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Accepting Github Webhooks with Go

Overview

Recently I had to write some automation scripts which ran whenever certain events occured in a Github repository. To do so, I wrote a custom HTTP server which accepted Github Webhooks and triggered my script. Github has a simple guide using sinatra, but I used the Go net/http library to write my server. This tutorial will show you how to build your own server to accept Github webhooks.

Introduction

Covered in this tutorial:

Assumptions:

Using ngrok

To deliver webhooks, Github needs a publicly reachable address or DNS name. We will use ngrok to temporarily expose the development server to the internet.

First, download ngrok. Then, expose port 8080 to the web. We will use port 8080 to run our Go webserver.

~/Downloads/ngrok http 8080

You’ll see a new screen with a random Forwarding https address. Mine is https://11f018ee.ngrok.io, but yours will have a different subdomain. Copy this address, we will use it to configure the github webhook URL.

Keep the ngrok session running. If you restart it, you’ll get a completely different URL, requiring you to reconfigure the Github settings.

Configure Github to send webhooks

  1. In a repo’s settings(you must own the repository) page, click the “Webhook” section.
  2. Click the Add Webhook button.
  3. In the Payload URL field, type your ngrok https address, and add /webhook as the path.
    Example: https://11f018ee.ngrok.io/webhook
    For now, leave the Secret field blank. We will return to it later in the tutorial.
    Select the list of events you’re interested in. In my case, I selected the Watch category, which will trigger a Webhook whenever someone stars the repository.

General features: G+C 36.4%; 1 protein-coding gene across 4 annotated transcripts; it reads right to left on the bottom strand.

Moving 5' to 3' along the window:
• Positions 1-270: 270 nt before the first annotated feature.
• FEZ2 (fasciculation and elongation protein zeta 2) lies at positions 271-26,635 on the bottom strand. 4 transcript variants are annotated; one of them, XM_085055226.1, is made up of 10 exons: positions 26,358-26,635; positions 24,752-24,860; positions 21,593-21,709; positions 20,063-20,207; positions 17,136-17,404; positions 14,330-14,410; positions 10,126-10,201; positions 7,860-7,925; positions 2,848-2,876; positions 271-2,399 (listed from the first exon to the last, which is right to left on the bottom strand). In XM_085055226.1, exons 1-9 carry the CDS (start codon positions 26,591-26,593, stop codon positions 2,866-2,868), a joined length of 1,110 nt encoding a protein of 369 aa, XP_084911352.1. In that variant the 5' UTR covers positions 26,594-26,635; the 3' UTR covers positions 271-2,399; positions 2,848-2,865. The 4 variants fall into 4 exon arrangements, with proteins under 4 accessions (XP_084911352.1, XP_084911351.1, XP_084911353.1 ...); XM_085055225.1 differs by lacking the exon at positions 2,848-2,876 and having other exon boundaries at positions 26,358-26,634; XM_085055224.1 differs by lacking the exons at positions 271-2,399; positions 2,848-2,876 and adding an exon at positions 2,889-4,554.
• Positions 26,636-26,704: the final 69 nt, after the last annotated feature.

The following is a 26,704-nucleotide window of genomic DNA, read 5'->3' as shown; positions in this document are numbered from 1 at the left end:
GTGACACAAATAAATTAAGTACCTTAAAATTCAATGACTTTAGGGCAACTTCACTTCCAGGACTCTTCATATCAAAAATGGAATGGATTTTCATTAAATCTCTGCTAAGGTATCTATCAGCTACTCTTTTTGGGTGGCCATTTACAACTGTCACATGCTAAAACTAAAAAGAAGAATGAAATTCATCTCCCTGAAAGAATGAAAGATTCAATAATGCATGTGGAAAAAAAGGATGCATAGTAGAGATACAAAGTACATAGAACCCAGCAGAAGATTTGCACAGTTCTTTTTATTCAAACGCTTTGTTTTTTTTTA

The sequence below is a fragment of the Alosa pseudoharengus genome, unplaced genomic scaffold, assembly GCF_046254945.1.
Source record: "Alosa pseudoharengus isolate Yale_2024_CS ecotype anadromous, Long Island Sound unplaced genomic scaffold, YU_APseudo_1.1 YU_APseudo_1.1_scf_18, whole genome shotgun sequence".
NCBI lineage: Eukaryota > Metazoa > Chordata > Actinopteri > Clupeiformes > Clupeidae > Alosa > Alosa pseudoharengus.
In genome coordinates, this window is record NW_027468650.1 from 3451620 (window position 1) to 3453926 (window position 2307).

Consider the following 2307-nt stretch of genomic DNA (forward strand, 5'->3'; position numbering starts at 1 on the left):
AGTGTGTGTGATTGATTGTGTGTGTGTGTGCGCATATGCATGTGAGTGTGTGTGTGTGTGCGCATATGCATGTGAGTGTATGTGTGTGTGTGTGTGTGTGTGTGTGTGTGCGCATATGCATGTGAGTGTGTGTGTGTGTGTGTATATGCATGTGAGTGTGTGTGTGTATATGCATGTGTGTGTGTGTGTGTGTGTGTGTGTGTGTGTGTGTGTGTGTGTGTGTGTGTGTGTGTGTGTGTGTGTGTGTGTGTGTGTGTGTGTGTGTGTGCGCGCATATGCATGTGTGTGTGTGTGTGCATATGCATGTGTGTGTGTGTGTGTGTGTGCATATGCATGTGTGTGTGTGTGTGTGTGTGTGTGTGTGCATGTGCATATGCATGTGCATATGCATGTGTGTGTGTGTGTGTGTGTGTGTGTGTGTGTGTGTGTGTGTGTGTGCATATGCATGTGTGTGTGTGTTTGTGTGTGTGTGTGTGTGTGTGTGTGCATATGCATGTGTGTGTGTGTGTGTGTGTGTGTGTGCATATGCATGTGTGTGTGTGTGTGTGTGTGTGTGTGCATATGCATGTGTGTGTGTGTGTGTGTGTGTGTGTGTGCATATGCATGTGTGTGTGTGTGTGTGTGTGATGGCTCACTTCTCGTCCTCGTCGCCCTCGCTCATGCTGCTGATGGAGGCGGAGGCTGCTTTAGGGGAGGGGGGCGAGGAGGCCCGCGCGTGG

Add Repository Webhook

Now that both Github and ngrok are configured, your computer is all set to receive webhooks. ngrok has a introspection feature which allows us to see all the requests we receive.
Go to http://127.0.0.1:4040/inspect/http to view the data requests as they’re sent by Github. A feature that will prove useful during development will be the Replay button. You’re unlikely to get everything right the first time, and here we can play the request as needed.

Inspect ngrok traffic

Writing the Web Server

We’re finally ready to start coding. The Go net/http package allows us to create an HTTP Handler with a function that has the following two arguments:

func handler(w http.ResponseWriter, r *http.Request) {
 // your code here  
}

Inside the handler, we can access the r *http.Request properties like r.URL.Path, r.Body and so on.

Here’s the full program:

package main

import (
	"fmt"
	"io"
	"log"
	"net/http"
	"os"
)

func handleWebhook(w http.ResponseWriter, r *http.Request) {
	fmt.Printf("headers: %v\n", r.Header)

	_, err := io.Copy(os.Stdout, r.Body)
	if err != nil {
		log.Println(err)
		return
	}
}

func main() {
    log.Println("server started")
	http.HandleFunc("/webhook", handleWebhook)
	log.Fatal(http.ListenAndServe(":8080", nil))
}

The http.HandleFunc line of the main() function tells the http library to handle http requests at the /webhook path using the handleWebhook function.

The http.ListenAndServe line starts a new webserver on 0.0.0.0:8080. http.ListenAndServe can return an error, so we wrap it with log.Fatal() to capture and log the error if it happens.

Our simple handleWebhook function will print the request headers from *http.Request and also copy the JSON content to stdout using the io.Copy method.

Go ahead and try running the server. Use go run main.go to start the server, then open the inspect window in ngrok and replay one of your respnses. You should get a 200 OK response, and the output on the terminal.

Decoding JSON using a map

The encoding/json package makes it very easy to encode/decode JSON objects into Go data types. Usually, I’d choose to decode a know JSON object into a struct, like

type webhook struct {
	Action     string
	Repository struct {
		ID       string
		FullName string
	}
}

but for now, lets use a map. We can rewrite the handleWebhook function to decode the JSON.

func handleWebhook(w http.ResponseWriter, r *http.Request) {
	webhookData := make(map[string]interface{})
	err := json.NewDecoder(r.Body).Decode(&webhookData)
	if err != nil {
		http.Error(w, err.Error(), http.StatusInternalServerError)
		return
	}
	fmt.Println("got webhook payload: ")
	for k, v := range webhookData {
		fmt.Printf("%s : %v\n", k, v)
	}
}
	webhookData := make(map[string]interface{})